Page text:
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This is the place where Brummies used to chat about Birmingham old and new along with anything else that interests us. We have Quizzes, Pizzas, Local History, News, Politics, Wedding Cake, Plum Pudding, Champagne, Easter Eggs and, above all, Respect for our fellow members.
We have a thread on Birmingham pubs in general, but a suggestion was made that we have a thread about our local pub and some of the characters that used it. This is a simple thing for me to do, not because I have had a lot of locals (I have) but because I have written about it before. So all I need to do to start the thread off is to copy it to here.
For a while in my youth The Talbot on the corner of Larches St was my local. The smoke room was like an extension to our family house. All our family used it and if we were there in force we near enough filled the room.
I managed to get myself in there most evenings for opening time a 5.30 and used to wait there until my mate got there about 7.30 before we went on to somewhere.
One character that used to come in every evening just after 6 o clock was a little chap called Ron. He drove a van for a firm in Ombersley Rd and used to drive a moped. He was also one of the most miserable little blokes you could ever wish to meet.
As I say he used to come in sit in the corner and switch on his radio to listen to the Archers. Nothing terrible in that except he used to expect everyone to keep quiet so he could listen. As you can imagine as soon as the radio went on, so did the juke box with the loudest records that could be found.
These are the sort of characters that make up a good local and that we retain memory of that we can occasionally look back at and laugh about.
Another character in the Talbot was my Uncle Ted. Ted was sixty five years of age when he was born. I think all he ever wanted to be was an old man. He was I suppose about ten years older than me.
From the age of about 30 he took snuff, smoked a vile concoction called Twist in his pipe and he wore bracer's and a big leather belt and hobnail boots.
He regailed everybody with his tales of the Merchant Navy and the convoys during the war. What a laugh he was too young for the war, he was classified as unfit for National Service and he never saw the sea until he was in his forties. I don't think he as much as set foot on a ship ever.
He used to have the whole pub in fits of laughter. He would go round the pub with the coal scuttle making up the fires, moaning and groaning at everyone as he went, he would also go round the pub at closing time collecting the glasses and shouting see your beers off, its time to go (the Talbot closed when the last person had drunk enough). He used to have to spend half an hour picking up the beer mats that were thrown at him.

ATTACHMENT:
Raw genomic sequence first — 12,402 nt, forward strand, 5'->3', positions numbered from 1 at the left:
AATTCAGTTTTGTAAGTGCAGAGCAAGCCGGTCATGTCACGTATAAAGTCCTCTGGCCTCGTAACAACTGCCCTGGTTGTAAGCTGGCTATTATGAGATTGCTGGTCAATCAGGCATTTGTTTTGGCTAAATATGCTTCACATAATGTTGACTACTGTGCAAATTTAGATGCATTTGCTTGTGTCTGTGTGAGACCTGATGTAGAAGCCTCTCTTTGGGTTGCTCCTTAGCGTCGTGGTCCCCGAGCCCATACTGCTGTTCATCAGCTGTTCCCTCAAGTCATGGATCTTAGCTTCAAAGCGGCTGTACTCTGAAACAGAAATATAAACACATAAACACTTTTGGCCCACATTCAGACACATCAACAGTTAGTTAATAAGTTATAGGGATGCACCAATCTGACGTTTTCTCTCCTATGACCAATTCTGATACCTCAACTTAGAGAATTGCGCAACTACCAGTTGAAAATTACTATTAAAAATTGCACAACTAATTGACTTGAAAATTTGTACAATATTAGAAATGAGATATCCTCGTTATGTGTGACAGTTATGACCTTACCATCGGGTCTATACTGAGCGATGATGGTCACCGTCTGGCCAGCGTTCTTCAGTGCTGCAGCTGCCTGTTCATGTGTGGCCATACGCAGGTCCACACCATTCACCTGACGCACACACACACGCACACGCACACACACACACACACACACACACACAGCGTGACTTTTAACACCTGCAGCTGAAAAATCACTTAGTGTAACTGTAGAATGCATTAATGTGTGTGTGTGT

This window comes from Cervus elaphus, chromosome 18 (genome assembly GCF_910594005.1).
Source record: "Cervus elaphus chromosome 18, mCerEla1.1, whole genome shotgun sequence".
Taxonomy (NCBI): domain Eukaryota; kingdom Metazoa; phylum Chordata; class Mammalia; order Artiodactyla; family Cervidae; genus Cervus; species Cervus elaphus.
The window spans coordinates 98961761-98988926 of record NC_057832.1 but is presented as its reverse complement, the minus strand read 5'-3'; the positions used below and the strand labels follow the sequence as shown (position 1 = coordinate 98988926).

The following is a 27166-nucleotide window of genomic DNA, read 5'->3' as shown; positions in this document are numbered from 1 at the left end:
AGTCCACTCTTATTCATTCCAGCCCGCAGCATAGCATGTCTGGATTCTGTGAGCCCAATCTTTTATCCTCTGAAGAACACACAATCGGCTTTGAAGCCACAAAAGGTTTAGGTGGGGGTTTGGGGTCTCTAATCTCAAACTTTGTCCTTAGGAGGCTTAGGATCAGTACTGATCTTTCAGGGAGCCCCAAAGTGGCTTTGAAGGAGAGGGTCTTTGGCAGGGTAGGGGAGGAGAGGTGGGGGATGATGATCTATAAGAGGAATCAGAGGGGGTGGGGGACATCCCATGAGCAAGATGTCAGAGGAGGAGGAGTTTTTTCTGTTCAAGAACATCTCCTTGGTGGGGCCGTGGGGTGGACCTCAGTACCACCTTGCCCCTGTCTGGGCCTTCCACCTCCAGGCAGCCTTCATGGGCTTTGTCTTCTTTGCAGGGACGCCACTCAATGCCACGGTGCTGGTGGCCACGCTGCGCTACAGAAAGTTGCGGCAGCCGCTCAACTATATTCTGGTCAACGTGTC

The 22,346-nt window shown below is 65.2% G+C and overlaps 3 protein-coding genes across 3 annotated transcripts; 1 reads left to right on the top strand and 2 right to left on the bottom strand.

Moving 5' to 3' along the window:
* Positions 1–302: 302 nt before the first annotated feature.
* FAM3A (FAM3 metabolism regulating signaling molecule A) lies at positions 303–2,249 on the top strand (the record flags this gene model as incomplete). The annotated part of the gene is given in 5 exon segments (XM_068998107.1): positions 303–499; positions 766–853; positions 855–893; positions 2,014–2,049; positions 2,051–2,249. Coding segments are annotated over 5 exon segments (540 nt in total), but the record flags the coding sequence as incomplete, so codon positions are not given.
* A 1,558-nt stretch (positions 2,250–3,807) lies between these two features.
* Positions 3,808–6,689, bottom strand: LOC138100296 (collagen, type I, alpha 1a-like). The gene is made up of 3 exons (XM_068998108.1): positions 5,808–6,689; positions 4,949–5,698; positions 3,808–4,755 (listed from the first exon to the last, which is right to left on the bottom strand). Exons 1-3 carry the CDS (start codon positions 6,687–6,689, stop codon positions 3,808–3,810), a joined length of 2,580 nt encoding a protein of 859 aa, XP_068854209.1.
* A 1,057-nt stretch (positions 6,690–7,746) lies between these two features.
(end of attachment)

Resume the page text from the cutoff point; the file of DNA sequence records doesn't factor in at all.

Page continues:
Ted was another one of the characters that used the Talbot, the difference was he was liked by everybody. Sadly he was another one of my Uncles who died young at 57 years of age, he never got to be the old man that he had practised all his life to be to be.
Make Love, Not War
Great story Phil.
A character in our pub who I knew for many years was Dubby Evans. Now The Chestnut Tree Garretts Green was one of the busiest pubs for miles. It was a three room pub with an outdoor. Our back room which in those days was a smoke room, held around 250-300 people when it was full, and it was rammed this night.
Well one Saturday night Dubby was with his mates, he was celebrating his birthday. He stood on a table at around 9 Oclock and shouted " If anyone wants to see a streak, watch me at closing time ".
Well closing time came and everyone started shouting DUBBY DUBBY DUBBY very loudly.
So off came Dubby's shirt. Then off came his shoes, then his jeans, followed by his socks and his pants. All this strewn along as he ended up starkers at the lounge Street door.
This by the way was in the middle of winter. Dubby then ran all round the Garretts Green Island, which by the way is very big, past the Police Station and back to the pub, all you could see was his little white bum in the car headlights.
When he got back to the pub ( by this time the whole pub was out, and I'm not joking when I say there was over 400 people outside the pub) he got the greatest cheer I have ever heard.
So Dubby being Dubby did a lap of honour.
Although he nearly froze to death it was one of the funniest sights I ever saw. He also had all the beer he could drink bought for him for weeks. SB
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Have only just been reading about the Talbot and your Uncle Ted I remember both very well, do your remember the room upstairs at the pub where the "Buffalloes " used to meet I wonder if they are still going?
I remember your Uncle Ted and Auntie Diane having arguments and slamming doors, the good old days!
Ted and Diane weren't the only two to argue in our old house across the road from you, did you know when Diane got married she lived in the maisonettes next to your old house. You would have been alright though with her living there because her husband was as timid as a mouse. She didn't need to argue with him.
The club room upstairs in the Talbot had two Buffalo Lodges one on Thursday Nights and one on Sunday Mornings. It was the Thursday night one where I joined the buffs in 1972. The lodge closed after moving to the Brunswick Club on Moseley Rd. Its like I said on the other thread the closing of all these old pubs with club rooms was the death of many societies and clubs. We even lost our fishing club when the Talbot closed and it was one of the best in the area.
Make Love, Not War